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Baseball Blue Jays bringing an ‘underdog mentality’ into the 2019 season

Milwaukee Brewers' Nate Orf steals second base ahead of a tag by Toronto Blue Jays second baseman Lourdes Gurriel Jr. during a spring training game in Montreal on March 26, 2019.

Paul Chiasson/The Canadian Press

Randal Grichuk is OK with the experts and pundits who’ve counted out the Toronto Blue Jays this season.

“It’s one of those (teams) where people are underestimating the talent that we have and the way we can go out there and play,” said the Blue Jays outfielder.

Toronto has a tough road ahead of it this season in a division with the reigning World Series champion Boston Red Sox and the New York Yankees also expected to return to the playoffs. The Tampa Bay Rays were also a 90-win team in 2018, leaving the Blue Jays and the Baltimore Orioles in the American League East’s basement.

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“I think if you just look at some of the teams we are competing against, on paper, it seems like a longshot,” said Blue Jays centre-fielder Kevin Pillar. “But, our job as professionals is to go out there and play every single game. Sometimes when you take that underdog mentality, you’re really playing with nothing to lose.”

Toronto mustered just 73 wins last season and battled injuries to Josh Donaldson, Steve Pearce, Troy Tulowitzki and Devon Travis. Once their season was on the verge of being lost, they cut loose Donaldson, Pearce, and veteran pitcher J.A. Happ for rebuilding pieces. Catcher Russell Martin, regarded as a leader, is also gone from last year’s squad.

“There’s so many intangibles that Russ brought,” Pillar said. “(When) we were doing well, he just motivated us to keep going. When things slid, he would just sit in the front of the bus and just, very confidently, believe in this team. He made people believe we were playoff team before we even got there.”

Added Blue Jays manager Charlie Montoyo: “We got a good group here. We’re going to miss Russell. He was very good here. But the leadership that we got right now with Clayton Richard, Kendrys Morales, and Justin Smoak is pretty good.”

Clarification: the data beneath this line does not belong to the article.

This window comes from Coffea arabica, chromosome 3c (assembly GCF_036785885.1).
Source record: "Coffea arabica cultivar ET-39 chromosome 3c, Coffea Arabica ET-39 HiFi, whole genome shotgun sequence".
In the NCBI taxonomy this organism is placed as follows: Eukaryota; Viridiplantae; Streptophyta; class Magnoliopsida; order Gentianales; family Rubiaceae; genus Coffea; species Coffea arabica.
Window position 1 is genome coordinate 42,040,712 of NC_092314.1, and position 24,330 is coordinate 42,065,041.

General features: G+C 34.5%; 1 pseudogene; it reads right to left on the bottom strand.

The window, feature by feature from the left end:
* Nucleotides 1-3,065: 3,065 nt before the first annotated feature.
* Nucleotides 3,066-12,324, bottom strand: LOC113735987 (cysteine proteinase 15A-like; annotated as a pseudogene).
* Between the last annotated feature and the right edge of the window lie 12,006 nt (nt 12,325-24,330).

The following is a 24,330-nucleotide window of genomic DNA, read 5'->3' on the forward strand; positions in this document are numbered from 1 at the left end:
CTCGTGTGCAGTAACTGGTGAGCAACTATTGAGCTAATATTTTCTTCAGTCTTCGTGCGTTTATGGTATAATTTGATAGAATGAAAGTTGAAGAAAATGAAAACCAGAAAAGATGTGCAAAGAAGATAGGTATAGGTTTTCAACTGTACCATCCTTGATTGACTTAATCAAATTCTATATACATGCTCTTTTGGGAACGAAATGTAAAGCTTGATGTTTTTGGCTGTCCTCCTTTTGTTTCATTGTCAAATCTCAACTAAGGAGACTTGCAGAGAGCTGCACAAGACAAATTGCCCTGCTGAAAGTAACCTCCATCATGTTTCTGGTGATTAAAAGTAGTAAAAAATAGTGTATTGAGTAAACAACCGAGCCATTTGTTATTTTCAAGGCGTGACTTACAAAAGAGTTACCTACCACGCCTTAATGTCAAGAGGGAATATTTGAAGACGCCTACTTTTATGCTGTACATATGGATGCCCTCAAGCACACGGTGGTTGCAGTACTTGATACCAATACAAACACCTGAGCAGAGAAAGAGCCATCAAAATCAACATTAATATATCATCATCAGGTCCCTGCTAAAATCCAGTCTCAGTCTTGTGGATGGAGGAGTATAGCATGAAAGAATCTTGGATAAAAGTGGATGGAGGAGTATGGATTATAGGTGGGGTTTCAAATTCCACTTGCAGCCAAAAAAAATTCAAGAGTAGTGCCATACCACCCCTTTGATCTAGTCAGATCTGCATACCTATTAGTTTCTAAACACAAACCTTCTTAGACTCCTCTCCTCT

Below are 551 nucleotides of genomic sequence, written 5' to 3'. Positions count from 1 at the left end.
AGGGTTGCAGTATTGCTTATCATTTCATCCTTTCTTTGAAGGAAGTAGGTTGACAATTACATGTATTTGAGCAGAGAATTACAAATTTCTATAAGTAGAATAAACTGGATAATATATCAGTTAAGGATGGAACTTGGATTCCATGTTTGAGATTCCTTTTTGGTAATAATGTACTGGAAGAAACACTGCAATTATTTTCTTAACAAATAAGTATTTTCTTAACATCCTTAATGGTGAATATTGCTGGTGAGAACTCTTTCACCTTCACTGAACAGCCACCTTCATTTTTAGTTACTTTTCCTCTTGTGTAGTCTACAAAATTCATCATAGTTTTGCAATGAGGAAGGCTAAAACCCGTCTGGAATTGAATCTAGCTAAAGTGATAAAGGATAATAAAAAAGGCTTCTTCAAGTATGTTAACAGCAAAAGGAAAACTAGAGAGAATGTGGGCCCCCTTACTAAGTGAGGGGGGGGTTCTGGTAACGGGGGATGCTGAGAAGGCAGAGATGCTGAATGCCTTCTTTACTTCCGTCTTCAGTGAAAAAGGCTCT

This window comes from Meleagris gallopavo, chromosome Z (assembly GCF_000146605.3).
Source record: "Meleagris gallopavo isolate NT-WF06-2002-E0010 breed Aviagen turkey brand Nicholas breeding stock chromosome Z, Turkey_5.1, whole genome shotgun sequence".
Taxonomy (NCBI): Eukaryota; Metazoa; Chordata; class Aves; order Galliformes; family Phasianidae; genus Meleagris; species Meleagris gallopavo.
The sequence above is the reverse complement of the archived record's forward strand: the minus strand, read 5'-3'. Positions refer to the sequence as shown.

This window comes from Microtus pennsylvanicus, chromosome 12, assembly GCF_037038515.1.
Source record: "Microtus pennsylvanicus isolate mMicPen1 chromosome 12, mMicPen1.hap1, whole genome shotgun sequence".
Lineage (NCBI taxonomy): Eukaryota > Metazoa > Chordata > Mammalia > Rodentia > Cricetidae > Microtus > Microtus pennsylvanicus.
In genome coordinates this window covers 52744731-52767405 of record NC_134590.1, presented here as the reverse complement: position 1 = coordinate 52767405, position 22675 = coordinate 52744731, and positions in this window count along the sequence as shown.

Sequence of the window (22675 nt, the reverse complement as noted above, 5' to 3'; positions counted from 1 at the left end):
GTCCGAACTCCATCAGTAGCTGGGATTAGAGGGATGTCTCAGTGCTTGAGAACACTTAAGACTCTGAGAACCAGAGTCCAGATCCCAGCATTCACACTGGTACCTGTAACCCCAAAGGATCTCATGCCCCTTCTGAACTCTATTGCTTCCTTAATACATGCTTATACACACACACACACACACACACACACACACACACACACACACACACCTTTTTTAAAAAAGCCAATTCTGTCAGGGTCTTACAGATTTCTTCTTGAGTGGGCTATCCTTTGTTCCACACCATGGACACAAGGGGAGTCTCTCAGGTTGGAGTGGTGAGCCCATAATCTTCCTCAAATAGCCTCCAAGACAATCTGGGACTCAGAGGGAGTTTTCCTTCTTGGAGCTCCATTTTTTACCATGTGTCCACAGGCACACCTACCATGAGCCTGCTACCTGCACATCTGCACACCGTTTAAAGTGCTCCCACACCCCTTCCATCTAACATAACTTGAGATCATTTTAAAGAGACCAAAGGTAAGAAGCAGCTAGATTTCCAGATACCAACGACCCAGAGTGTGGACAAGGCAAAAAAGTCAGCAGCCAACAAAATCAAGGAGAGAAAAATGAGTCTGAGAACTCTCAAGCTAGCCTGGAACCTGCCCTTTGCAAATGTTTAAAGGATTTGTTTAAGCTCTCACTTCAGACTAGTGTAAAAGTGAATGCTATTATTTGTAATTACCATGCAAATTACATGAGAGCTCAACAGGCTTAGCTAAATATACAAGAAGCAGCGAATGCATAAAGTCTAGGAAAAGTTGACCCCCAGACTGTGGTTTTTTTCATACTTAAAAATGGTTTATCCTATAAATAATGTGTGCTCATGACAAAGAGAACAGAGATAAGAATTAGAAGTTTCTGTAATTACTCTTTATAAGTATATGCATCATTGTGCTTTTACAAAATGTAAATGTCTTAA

This year, Toronto trot out a pitching rotation with Marcus Stroman and Aaron Sanchez returning as familiar faces. Newcomers Matt Shoemaker, Clayton Richard, and rookie Trent Thornton will round it out. Out in the field, veterans like Smoak, Morales, and Pillar will be counted on to pick up the slack.

However, most eyes will be on Vladimir Guerrero Jr., the leader of the Blue Jays impending youth movement. Rookie studs Bo Bichette and Cavan Biggio have also impressed during spring training, but the hype train is full steam ahead on Guerrero, the team’s No. 1 prospect.

Guerrero Jr. suffered an oblique strain during spring training, which saved the Blue Jays from having to decide if he would start with Toronto or triple-A Buffalo at the beginning of the season. But Montoyo says he is ahead of schedule on his return from injury.

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Pillar sees that Guerrero Jr. has the potential to become a once-in-a-lifetime generational talent, but is also wary of the monstrous predictions set for him.

“You feel for the kid a little bit,” Pillar said. “You wish people would just allow him to go out and be a 20-year old kid and play, and not put those unfair expectations on him.”

The most ready of their young prospects at the moment is Danny Jansen, who is slotted in as the starting catcher for this season. Jansen was ranked as the team’s third-best prospect per MLB Pipeline in 2018.

“He had a great training camp,” Montoyo said. “He’s been throwing to the bases. His times to second bases are also very good. Offensively, swinging the bat good.”

Montoyo is also a rookie of sorts, making his debut as a MLB manager on Thursday when Toronto hosts the Detroit Tigers. Montoyo spent the last four seasons as a bench coach for the Tampa Bay Rays.

“We’re ready to compete every day,” said Montoyo. “We got a good group and we’re going to play hard and that’s all you can ask of these players. Our starters are good so we’re going to have a chance every day and I feel good about that.”

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